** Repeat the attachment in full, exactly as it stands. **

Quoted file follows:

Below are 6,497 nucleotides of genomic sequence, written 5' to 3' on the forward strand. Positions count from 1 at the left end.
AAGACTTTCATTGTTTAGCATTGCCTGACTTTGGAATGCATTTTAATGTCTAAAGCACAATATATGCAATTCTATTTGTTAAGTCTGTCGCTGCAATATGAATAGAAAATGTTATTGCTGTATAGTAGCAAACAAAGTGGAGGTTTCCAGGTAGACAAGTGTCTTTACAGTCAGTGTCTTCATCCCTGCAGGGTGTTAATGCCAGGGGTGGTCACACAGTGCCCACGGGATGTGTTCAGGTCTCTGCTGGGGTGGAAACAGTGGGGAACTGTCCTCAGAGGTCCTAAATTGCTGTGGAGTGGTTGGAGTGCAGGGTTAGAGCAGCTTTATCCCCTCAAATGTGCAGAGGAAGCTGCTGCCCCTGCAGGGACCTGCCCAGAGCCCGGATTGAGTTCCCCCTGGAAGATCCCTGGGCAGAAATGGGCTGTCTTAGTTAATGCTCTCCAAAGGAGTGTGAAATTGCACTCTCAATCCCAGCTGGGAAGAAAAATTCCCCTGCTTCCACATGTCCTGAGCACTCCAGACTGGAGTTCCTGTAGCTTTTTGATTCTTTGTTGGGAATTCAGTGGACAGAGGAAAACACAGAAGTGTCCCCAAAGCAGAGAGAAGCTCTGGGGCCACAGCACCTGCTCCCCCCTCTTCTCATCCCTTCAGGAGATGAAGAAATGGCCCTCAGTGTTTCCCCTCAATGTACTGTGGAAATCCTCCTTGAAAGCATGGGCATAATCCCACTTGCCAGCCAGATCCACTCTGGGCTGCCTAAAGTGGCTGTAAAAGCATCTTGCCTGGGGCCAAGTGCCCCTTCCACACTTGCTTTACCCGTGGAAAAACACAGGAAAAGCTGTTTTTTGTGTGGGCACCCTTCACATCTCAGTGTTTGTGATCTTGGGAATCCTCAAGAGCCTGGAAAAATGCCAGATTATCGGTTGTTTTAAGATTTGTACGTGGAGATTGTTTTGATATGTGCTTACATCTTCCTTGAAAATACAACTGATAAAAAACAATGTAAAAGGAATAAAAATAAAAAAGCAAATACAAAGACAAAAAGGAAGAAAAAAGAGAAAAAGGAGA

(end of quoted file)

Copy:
Below are 6,497 nucleotides of genomic sequence, written 5' to 3' on the forward strand. Positions count from 1 at the left end.
AAGACTTTCATTGTTTAGCATTGCCTGACTTTGGAATGCATTTTAATGTCTAAAGCACAATATATGCAATTCTATTTGTTAAGTCTGTCGCTGCAATATGAATAGAAAATGTTATTGCTGTATAGTAGCAAACAAAGTGGAGGTTTCCAGGTAGACAAGTGTCTTTACAGTCAGTGTCTTCATCCCTGCAGGGTGTTAATGCCAGGGGTGGTCACACAGTGCCCACGGGATGTGTTCAGGTCTCTGCTGGGGTGGAAACAGTGGGGAACTGTCCTCAGAGGTCCTAAATTGCTGTGGAGTGGTTGGAGTGCAGGGTTAGAGCAGCTTTATCCCCTCAAATGTGCAGAGGAAGCTGCTGCCCCTGCAGGGACCTGCCCAGAGCCCGGATTGAGTTCCCCCTGGAAGATCCCTGGGCAGAAATGGGCTGTCTTAGTTAATGCTCTCCAAAGGAGTGTGAAATTGCACTCTCAATCCCAGCTGGGAAGAAAAATTCCCCTGCTTCCACATGTCCTGAGCACTCCAGACTGGAGTTCCTGTAGCTTTTTGATTCTTTGTTGGGAATTCAGTGGACAGAGGAAAACACAGAAGTGTCCCCAAAGCAGAGAGAAGCTCTGGGGCCACAGCACCTGCTCCCCCCTCTTCTCATCCCTTCAGGAGATGAAGAAATGGCCCTCAGTGTTTCCCCTCAATGTACTGTGGAAATCCTCCTTGAAAGCATGGGCATAATCCCACTTGCCAGCCAGATCCACTCTGGGCTGCCTAAAGTGGCTGTAAAAGCATCTTGCCTGGGGCCAAGTGCCCCTTCCACACTTGCTTTACCCGTGGAAAAACACAGGAAAAGCTGTTTTTTGTGTGGGCACCCTTCACATCTCAGTGTTTGTGATCTTGGGAATCCTCAAGAGCCTGGAAAAATGCCAGATTATCGGTTGTTTTAAGATTTGTACGTGGAGATTGTTTTGATATGTGCTTACATCTTCCTTGAAAATACAACTGATAAAAAACAATGTAAAAGGAATAAAAATAAAAAAGCAAATACAAAGACAAAAAGGAAGAAAAAAGAGAAAAAGGAGA